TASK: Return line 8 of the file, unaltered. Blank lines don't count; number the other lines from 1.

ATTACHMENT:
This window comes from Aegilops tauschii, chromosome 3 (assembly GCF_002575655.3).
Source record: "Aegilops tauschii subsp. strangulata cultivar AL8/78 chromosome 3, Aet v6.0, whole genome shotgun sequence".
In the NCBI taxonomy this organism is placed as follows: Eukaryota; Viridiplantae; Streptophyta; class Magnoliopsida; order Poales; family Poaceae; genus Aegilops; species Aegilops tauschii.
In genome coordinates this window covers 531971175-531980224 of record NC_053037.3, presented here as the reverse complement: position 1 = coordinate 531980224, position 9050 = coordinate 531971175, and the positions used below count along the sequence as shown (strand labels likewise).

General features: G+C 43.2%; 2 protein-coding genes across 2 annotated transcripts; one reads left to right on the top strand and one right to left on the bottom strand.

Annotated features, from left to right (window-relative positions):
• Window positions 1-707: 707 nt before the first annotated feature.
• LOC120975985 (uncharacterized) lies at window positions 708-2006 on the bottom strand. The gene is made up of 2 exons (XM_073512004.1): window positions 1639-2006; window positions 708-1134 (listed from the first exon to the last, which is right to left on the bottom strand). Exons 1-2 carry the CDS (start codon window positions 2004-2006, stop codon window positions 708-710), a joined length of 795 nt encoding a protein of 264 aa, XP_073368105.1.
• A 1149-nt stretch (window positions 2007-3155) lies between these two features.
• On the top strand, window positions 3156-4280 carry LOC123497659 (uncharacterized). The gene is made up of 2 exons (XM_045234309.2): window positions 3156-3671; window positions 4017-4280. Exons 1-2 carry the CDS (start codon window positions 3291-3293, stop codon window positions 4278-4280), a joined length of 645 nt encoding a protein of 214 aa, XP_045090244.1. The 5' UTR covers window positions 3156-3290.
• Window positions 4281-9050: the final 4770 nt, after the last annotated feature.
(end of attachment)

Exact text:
• LOC120975985 (uncharacterized) lies at window positions 708-2006 on the bottom strand. The gene is made up of 2 exons (XM_073512004.1): window positions 1639-2006; window positions 708-1134 (listed from the first exon to the last, which is right to left on the bottom strand). Exons 1-2 carry the CDS (start codon window positions 2004-2006, stop codon window positions 708-710), a joined length of 795 nt encoding a protein of 264 aa, XP_073368105.1.